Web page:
As promised here is my post on Sensational Sancerre.
If you read my previous post:
….. you are expecting this. If not, keep reading, and then jump back and catch up on what you missed.
The wine lovers of our group took a road trip to Sancerre. It was a bit of a mission as the town of Sancerre sits on the very eastern edge (left bank) of the Loire Valley and was 200 km away from our château based in Langeais. But if you love wine, and you’re into Sancerre (me!) then it’s well worth the pilgrimage.
Six of us loaded into our mini bus, and set out for the hillside medieval village of Sancerre; famous for its crisp, fresh, and fruity white wines – derived solely from the Sauvignon Blanc grape.
Why is it Called Sancerre, and Not Sauvignon Blanc?
This is a bit confusing, but in Europe, wine is named by the location first and the grape variety second.
Sancerre has been an AOC, appellation d’origine contrôlée, for white wine produced in the area of Sancerre since 1936.
There are only two grape varieties grown in the Sancerre region: Sauvignon Blanc and Pinot Noir (Red and Rosé).
Pinot Noir was awarded to Sancerre by the AOC in 1959.
These lesser known Pinot Noir (reds) are light to medium bodied, ruby in colour with a cherry aroma. The Rosé, not my favorite, was fresh and fruity but too acidic for my liking.
The area of production is not huge, “(6900 acres), and yields roughly 22 million bottles per year (17 million white, 3 million red, and less than 2 million rose)”.
What Sets Sancerre Apart?
So why all the hype? Well other than it just tastes really good, I guess it would be the soil.
There are three types of soil:
Each type of soil offers a diverse complexity to the wine.
All those tasting notes make further discussion a bit too complex for this simple wine lover. So, I’ll leave that chart with you and you can delve deeper (on your own), if you wish. 😉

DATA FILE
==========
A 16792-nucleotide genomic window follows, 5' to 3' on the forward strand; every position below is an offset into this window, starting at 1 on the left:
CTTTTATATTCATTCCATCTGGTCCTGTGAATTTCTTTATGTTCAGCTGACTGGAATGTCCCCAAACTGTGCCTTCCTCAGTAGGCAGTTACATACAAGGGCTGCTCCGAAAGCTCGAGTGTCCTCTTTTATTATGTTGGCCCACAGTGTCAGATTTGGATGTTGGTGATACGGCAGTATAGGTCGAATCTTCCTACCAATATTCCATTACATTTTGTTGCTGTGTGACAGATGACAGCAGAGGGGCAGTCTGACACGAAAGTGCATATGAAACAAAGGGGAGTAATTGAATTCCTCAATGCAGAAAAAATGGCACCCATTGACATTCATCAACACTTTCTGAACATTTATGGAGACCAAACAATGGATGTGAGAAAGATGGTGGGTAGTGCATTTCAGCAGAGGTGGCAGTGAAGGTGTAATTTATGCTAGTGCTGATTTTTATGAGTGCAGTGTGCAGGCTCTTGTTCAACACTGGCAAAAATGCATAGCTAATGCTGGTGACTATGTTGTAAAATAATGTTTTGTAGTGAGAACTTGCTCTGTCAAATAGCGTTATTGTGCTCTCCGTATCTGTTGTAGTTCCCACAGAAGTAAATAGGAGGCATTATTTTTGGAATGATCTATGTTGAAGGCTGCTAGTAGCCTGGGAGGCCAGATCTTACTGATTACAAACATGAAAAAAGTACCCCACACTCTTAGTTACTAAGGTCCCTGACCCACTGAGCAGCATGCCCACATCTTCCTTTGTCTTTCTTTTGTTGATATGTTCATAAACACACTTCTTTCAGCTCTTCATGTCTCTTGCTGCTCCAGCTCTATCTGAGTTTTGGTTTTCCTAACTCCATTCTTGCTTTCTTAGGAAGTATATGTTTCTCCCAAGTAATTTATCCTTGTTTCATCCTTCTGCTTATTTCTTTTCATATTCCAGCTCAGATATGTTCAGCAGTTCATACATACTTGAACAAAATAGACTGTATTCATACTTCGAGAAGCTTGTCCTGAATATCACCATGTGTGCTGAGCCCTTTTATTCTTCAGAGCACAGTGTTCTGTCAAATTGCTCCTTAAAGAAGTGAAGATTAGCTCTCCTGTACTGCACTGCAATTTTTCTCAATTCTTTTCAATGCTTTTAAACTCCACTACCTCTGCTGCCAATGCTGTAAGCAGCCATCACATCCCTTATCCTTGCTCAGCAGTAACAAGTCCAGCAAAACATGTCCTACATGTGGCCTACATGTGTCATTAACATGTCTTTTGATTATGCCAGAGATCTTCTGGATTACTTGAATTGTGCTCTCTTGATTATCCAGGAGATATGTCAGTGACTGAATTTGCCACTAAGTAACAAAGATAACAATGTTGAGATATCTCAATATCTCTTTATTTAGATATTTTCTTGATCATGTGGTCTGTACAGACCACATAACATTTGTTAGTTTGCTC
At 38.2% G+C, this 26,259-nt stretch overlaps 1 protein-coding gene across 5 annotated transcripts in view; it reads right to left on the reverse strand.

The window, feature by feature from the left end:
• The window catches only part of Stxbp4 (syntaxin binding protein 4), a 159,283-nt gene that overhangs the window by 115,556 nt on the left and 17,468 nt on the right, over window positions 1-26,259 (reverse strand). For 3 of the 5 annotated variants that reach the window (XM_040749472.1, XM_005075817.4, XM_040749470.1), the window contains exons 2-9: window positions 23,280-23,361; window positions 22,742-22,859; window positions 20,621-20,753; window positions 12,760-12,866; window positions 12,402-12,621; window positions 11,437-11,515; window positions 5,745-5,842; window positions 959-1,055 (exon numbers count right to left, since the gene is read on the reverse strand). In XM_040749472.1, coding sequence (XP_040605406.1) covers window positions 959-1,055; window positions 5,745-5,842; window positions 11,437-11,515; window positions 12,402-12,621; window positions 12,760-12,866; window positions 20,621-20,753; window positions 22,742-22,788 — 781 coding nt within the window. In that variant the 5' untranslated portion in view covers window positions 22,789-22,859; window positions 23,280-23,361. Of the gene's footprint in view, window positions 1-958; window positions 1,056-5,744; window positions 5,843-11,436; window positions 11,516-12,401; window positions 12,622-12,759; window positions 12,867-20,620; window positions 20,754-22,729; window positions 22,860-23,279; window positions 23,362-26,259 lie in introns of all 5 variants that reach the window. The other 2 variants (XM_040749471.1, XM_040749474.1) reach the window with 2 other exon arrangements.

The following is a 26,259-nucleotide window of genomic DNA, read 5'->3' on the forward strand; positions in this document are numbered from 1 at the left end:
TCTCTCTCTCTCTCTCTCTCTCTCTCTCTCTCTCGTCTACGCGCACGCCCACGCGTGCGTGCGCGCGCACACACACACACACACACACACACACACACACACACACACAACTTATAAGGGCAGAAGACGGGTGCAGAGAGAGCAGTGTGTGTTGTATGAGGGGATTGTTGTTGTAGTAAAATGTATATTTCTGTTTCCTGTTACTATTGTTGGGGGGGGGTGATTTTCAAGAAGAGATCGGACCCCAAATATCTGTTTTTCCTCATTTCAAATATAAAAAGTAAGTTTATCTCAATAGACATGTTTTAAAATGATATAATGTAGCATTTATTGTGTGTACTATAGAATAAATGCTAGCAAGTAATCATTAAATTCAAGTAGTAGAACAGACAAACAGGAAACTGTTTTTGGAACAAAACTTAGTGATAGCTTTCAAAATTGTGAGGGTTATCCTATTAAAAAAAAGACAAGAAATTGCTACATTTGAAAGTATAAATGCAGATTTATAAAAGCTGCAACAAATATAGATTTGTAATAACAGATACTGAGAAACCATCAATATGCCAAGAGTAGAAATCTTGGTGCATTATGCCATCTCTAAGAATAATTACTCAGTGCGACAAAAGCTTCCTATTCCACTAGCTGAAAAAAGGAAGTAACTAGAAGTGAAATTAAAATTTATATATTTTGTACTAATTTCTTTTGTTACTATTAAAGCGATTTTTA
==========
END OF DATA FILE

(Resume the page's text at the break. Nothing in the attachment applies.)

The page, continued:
Love Sancerre, but Hate the Price Point?
This is a commonality among Sancerre lovers. I love it, and I love to drink it. But I often don’t order it because of the price point. Solution? Check out the lesser known appellations within the Sancerre Valley.
- Pouilly Fume
After my trip to Sancerre, I learned they are just as tasty as Sancerre and usually at least a few Euros cheaper.
The Village of Sancerre
As mentioned Sancerre is a medieval hillside village pretty much smack dab in the middle of France.
According to local lore, vines have been planted here since early ancient times dating back to 582 AD.
The centre of the village is quaint with lots of cafes, restaurants, shops, and caves (wine tasting cellars).
We ate at a restaurant in the centre of the village but I won’t recommend it because the service was terrible and the staff were crazy rude. However, like most local spots in France, the food and the wine were superb. Oh well, you can’t win them all, right?
Some rude french people aside, the day trip to Sancerre was so much fun, and well worth every minute spent winding our way through the French countryside to get there.
All this wine talk has made me a bit thirsty and it’s late Friday afternoon. So, I’m going to leave you and go scrounge around my wine fridge. I’m pretty sure they’ll be a Sancerre in there somewhere.
Have a great weekend and thanks for reading. x
Disclaimer: I normally use my own photos unless I’m travelling with my talented photographer friend, Jamie Werner. All the great ones in this post and the previous post were taken by her. You can see more of her great captures in Guapas Under the Tuscan Sun & Girls Trip? Yes Please!!! Thank you Amiga, you’re amazing. ❤️